France’s oldest cheese appellation.
Made from raw ewe’s milk in Aveyron, this is the oldest French cheese appellation. The place where Roquefort is matured has also contributed to its high reputation.
The Combalou plateau collapsed thousands of years ago, giving rise to an immense rocky scree. The Roquefort caves were built within the dislocations in the rock. Moist air enters through long fissures called “fleurines”. This mechanism favors the dispersal of Penicillium roqueforti, necessary for the development of blue veins. Nature thus maintains biological conditions that are unique in the world.
Known as the smallest manufacturer in the sector with its “Vieux Berger” Roquefort, the Combes cheese dairy was founded in 1923. It is headed by Vincent Combes, who represents the 3rd generation. Thanks to this family, it’s still possible to taste truly artisanal Roquefort, which accounts for less than 1% of the appellation’s production.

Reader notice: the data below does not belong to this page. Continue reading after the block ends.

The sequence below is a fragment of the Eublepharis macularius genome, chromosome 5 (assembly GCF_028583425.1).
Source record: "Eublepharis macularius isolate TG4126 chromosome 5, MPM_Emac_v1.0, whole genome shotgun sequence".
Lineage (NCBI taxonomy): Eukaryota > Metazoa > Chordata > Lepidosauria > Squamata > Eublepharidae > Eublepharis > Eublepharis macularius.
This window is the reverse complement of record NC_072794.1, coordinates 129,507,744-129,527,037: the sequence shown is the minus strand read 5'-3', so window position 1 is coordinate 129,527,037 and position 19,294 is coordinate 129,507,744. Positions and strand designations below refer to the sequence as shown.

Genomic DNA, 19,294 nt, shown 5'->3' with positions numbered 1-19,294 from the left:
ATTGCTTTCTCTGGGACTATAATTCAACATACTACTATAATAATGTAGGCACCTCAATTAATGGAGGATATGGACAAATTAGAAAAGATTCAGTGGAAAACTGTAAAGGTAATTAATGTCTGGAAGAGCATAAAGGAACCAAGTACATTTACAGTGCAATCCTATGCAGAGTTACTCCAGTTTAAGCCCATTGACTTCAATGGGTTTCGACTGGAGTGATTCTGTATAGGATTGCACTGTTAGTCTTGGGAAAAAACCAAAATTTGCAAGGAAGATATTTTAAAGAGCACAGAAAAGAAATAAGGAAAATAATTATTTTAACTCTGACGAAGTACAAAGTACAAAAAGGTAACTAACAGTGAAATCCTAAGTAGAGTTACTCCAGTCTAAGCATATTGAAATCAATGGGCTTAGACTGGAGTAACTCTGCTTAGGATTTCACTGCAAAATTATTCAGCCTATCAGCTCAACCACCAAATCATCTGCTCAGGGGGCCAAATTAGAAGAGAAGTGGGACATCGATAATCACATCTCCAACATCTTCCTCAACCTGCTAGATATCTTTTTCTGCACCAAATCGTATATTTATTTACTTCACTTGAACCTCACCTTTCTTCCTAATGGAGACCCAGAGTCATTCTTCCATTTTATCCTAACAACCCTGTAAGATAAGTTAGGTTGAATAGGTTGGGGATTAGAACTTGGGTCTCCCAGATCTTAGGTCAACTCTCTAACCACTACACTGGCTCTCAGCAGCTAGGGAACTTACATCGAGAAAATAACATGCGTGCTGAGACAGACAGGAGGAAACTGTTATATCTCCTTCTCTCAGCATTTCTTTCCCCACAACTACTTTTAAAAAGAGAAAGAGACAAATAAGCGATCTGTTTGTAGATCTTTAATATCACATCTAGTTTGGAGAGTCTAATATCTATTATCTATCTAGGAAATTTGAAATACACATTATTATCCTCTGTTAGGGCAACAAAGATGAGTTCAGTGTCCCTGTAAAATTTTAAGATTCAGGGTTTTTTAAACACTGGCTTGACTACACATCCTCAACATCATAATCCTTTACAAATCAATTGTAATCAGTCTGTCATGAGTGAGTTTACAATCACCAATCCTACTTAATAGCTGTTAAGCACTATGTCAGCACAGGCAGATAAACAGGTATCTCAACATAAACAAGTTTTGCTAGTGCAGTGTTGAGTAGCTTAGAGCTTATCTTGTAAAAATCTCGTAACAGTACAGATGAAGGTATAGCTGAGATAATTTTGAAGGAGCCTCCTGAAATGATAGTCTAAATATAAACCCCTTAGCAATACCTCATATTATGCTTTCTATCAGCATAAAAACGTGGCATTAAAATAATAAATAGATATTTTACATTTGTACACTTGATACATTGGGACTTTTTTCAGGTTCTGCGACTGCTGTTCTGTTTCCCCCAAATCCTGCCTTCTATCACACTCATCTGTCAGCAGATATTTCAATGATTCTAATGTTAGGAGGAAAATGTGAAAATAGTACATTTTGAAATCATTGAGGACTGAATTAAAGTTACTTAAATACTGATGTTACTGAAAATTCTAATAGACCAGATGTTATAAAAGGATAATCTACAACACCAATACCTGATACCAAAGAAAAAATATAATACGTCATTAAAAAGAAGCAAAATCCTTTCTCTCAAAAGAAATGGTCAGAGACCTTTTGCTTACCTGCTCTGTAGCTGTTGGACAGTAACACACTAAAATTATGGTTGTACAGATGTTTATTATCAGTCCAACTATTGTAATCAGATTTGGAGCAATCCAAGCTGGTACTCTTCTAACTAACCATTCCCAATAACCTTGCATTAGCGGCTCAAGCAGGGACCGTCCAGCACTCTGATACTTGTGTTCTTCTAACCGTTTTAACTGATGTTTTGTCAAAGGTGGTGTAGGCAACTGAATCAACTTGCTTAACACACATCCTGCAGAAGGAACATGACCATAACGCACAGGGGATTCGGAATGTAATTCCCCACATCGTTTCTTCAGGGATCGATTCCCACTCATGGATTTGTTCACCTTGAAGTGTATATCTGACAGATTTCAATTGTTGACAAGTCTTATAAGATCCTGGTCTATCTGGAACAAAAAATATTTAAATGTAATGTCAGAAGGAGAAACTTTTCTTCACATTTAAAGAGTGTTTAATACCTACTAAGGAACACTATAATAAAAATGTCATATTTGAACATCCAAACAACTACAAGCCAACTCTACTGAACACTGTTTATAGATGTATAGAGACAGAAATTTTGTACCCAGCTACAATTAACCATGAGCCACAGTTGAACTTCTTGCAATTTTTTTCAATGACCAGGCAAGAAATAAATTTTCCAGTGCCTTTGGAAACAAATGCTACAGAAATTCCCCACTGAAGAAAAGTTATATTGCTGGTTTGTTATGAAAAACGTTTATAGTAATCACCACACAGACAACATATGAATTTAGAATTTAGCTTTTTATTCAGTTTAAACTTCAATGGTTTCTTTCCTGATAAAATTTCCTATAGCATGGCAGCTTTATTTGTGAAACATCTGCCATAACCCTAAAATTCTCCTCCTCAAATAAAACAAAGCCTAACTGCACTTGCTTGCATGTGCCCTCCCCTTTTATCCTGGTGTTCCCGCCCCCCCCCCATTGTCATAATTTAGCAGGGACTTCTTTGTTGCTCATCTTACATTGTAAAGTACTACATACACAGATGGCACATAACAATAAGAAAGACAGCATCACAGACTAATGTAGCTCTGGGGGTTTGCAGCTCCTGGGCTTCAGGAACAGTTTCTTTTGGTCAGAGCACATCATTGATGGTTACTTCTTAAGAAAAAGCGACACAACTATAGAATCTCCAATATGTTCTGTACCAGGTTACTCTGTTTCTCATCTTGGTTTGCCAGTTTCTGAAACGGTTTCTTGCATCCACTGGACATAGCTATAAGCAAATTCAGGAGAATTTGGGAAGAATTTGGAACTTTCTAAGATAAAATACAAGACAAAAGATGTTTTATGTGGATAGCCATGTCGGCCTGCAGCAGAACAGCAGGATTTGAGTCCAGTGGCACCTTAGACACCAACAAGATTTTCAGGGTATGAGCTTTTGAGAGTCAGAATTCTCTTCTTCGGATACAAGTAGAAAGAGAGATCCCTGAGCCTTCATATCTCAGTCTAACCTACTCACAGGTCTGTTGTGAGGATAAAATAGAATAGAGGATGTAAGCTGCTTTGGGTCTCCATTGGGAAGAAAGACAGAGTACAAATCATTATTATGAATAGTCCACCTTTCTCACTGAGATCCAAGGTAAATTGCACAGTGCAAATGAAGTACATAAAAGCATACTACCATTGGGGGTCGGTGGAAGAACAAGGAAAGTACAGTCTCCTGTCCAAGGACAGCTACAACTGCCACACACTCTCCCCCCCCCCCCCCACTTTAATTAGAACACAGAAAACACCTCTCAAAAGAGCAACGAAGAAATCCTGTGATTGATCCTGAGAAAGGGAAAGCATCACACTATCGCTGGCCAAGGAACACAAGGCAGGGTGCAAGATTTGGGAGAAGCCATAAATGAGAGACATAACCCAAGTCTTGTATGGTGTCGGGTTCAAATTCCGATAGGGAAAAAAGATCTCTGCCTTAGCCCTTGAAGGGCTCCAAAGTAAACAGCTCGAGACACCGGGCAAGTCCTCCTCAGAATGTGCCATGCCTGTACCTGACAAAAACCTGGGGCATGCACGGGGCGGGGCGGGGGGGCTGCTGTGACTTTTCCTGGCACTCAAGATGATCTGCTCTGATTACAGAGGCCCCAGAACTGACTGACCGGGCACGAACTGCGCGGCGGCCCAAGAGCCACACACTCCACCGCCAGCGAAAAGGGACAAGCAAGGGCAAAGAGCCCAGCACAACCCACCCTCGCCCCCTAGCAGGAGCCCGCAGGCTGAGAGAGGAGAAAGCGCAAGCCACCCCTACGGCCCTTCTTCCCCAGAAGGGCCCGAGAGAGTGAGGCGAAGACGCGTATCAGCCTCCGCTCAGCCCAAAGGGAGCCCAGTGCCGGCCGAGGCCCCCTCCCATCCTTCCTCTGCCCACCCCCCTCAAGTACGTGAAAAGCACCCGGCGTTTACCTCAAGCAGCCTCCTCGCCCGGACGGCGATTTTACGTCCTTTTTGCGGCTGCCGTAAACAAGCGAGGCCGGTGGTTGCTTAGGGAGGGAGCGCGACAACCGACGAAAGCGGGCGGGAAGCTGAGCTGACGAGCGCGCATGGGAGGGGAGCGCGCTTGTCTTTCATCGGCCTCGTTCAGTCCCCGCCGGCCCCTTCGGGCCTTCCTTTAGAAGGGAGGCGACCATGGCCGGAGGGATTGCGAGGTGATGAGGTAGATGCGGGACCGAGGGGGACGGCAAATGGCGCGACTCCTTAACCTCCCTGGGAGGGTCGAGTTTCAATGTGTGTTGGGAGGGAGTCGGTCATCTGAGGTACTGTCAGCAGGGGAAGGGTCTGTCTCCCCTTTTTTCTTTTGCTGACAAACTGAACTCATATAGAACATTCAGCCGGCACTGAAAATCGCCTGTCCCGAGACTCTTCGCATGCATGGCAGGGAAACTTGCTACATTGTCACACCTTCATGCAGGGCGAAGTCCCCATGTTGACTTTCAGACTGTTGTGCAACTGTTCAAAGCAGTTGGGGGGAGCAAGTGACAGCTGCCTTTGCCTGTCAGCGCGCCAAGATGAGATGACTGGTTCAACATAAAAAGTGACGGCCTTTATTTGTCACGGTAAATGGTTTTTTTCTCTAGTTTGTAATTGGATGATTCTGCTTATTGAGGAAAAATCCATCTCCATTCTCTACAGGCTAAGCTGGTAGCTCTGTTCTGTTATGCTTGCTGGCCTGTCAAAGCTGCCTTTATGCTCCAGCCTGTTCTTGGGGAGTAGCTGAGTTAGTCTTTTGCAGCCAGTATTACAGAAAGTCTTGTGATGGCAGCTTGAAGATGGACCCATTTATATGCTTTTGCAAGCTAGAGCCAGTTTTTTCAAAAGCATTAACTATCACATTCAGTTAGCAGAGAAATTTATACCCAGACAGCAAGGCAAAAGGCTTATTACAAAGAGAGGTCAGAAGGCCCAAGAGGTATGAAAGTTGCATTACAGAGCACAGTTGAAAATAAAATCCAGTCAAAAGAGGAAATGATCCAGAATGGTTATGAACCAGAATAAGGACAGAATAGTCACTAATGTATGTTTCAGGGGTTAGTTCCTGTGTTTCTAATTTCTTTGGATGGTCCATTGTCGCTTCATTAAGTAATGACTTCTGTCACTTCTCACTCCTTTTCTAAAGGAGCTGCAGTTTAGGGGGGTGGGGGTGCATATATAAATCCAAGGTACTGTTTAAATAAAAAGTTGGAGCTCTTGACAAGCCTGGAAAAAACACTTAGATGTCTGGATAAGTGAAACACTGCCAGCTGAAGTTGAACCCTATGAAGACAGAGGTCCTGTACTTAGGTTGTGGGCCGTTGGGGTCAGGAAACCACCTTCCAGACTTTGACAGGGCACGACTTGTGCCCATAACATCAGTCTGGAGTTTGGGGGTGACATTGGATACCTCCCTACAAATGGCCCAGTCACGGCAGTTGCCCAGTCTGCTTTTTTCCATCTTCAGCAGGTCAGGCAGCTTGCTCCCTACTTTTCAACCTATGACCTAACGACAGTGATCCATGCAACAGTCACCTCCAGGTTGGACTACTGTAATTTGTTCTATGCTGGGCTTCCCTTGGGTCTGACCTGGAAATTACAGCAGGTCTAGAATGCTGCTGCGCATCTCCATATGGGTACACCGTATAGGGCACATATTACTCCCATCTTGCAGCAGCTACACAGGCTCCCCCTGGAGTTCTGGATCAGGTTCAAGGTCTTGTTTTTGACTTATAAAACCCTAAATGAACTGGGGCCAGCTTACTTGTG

The Combes family’s Roquefort is distinguished by its light, pale marbling, a faint green and pastel blue, although maturing sometimes accentuates these tones, which blend harmoniously into an ivory-white paste, sometimes punctuated by hints of beige. It’s a melt-in-the-mouth cheese, with a beautiful salinity, length and complexity that have few equivalents. Nuts are often present on the palate, balanced by the slight acidity of the ewe.